There are an estimated 7.118 billion people on this earth. If the population keeps growing at the exponential rate that it has been in the past few years, the world we live in and the quality of life we experience may be forever changed.
The big question is, how are we going to deal with it? This is the moral and ethical issue Dan Brown explores in his newest thriller, Inferno.
As soon as I heard about this book I knew I had to read it. I’ve read all of Dan Brown’s books, and this one is about a work of literature I really like, Dante’s Inferno, and takes place in a city I’ve always dreamed of visiting, Florence. So on a rainy day off from my job at summer camp I went to the only bookstore in town and treated myself.
Inferno is the fourth Dan Brown book that follows the adventures of Professor Robert Langdon. In this book, Langdon’s studies on Dante lead him to Florence, where he gets wrapped up in the plot of a transhumanist scientist named Zobrist who is obsessed with overpopulation and the plague. Zobrist’s plan is to release a virus that will cause sterility in 1/3 of the world’s population.
As the intricate plot unfolded, I expected Langdon to apprehend Zobrist just in the nick of time, as most protagonists do, saving the world from the virus. That was not the case, however, and that’s what I found to be the most compelling part of the book. Compared to his other books, I think this one falls somewhere in the middle in terms of storyline. However, this is the only Dan Brown book that led me to think about a real issue instead of just appreciating a well-written adventure story. The ending of Inferno leaves the reader questioning his or her morals and ethics, and asking the big questions about the very real problem of overpopulation.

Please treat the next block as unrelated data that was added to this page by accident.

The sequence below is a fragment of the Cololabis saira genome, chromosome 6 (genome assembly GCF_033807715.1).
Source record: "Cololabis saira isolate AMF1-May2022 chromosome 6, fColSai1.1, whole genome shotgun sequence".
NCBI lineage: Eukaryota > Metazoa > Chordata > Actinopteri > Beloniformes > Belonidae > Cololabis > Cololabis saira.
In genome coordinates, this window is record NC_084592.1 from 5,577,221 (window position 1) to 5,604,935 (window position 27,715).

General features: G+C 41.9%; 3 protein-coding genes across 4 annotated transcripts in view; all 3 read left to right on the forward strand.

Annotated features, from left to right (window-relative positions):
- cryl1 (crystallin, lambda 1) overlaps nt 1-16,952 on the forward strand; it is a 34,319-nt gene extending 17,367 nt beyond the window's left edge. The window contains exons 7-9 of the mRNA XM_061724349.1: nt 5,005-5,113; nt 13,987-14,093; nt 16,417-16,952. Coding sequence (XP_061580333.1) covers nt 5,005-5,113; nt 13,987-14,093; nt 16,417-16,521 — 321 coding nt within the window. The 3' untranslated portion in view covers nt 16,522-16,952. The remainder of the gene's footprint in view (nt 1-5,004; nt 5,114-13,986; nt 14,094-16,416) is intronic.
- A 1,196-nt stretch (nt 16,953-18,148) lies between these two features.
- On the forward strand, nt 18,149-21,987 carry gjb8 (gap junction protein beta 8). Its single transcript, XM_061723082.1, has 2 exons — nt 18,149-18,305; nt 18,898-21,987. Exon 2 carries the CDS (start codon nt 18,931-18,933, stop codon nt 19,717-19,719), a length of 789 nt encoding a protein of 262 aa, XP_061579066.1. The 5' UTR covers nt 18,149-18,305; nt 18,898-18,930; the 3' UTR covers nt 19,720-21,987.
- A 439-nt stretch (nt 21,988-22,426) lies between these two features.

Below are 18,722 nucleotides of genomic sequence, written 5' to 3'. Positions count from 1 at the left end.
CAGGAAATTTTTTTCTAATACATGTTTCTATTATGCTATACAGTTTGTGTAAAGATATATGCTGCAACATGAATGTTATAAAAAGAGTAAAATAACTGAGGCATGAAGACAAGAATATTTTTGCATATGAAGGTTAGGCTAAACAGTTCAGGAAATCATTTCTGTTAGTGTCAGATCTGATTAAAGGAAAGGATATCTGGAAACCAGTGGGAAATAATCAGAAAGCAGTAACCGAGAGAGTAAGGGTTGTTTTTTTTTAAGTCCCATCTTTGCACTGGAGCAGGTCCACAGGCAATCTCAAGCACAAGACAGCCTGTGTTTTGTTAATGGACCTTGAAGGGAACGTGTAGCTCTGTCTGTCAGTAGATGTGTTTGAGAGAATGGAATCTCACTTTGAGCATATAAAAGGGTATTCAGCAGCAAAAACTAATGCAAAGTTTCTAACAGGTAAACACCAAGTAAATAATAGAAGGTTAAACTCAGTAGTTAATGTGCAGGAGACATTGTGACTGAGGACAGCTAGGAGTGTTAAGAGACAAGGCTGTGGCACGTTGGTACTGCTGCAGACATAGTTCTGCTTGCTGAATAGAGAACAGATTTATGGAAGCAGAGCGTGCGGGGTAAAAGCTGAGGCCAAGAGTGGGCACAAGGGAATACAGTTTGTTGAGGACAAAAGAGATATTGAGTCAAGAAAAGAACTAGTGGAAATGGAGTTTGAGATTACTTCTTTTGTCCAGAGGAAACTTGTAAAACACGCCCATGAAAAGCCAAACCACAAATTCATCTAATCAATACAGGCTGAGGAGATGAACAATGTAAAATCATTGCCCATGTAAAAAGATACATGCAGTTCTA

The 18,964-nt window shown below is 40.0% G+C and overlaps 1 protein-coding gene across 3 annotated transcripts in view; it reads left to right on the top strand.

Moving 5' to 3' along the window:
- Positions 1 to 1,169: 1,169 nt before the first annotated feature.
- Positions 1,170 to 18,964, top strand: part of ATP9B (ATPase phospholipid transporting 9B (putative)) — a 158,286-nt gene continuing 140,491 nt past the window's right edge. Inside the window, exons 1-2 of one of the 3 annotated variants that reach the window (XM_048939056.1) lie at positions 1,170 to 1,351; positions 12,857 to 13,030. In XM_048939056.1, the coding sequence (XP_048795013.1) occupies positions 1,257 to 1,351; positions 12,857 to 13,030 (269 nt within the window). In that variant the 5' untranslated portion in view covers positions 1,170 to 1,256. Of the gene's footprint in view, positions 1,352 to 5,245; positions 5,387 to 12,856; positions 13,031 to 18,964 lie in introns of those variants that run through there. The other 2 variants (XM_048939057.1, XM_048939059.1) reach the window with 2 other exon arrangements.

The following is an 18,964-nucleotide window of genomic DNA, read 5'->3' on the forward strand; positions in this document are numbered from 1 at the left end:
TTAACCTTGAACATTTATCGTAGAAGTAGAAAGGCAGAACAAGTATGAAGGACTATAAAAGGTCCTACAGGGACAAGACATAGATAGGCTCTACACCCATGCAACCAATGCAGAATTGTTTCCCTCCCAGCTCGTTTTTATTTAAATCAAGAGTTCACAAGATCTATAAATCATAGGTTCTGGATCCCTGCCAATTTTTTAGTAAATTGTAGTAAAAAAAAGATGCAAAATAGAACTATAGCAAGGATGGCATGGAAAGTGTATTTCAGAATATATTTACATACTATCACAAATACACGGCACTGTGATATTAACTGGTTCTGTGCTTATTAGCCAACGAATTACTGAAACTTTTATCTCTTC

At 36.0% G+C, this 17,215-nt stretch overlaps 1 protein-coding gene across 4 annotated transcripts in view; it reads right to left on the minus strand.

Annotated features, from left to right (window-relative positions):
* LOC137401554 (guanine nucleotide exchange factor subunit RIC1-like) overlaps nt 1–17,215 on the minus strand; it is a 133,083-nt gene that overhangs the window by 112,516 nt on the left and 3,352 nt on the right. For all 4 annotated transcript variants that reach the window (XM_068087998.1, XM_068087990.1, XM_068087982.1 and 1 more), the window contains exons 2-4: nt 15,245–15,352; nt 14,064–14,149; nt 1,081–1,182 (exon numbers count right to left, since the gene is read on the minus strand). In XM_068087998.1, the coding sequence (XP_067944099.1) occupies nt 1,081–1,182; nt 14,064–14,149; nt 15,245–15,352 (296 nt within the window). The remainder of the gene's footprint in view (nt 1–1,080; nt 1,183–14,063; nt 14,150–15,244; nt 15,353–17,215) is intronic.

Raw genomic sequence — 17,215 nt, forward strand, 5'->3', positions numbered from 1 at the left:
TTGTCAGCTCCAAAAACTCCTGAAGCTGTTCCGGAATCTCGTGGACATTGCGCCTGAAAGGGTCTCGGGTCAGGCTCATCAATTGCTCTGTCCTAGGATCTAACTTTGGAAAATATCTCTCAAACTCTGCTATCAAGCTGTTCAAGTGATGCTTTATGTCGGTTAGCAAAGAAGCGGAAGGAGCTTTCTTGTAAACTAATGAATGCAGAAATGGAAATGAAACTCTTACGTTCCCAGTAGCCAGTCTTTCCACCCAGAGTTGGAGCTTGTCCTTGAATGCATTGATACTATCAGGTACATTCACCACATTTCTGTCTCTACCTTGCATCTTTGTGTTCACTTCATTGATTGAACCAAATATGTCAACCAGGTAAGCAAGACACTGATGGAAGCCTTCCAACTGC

Zobrist is obsessed with the idea of recreating the Black Plague, which he believes is the best thing to happen to humans, and that it was a natural population control. He is so extreme that the reader is left thinking that he’s going to release a plague that will kill a majority of the population slowly and painfully. However, I remember when I was reading and found out that the plague instead caused sterility in a portion of the population, and I thought “That’s not so bad after all.” I was immediately shocked by my own thought, but nonetheless, I could see a sliver of humanity in this solution and the logic behind it. And that’s what makes Zobrist a great villain.
Now naturally I don’t think that we need another plague to solve overpopulation. But this book did make me think about an issue that I hadn’t really given much thought to before, and that’s what I think books are supposed to do. And that, more than the historical knowledge or the plot twists, is what I liked about this book.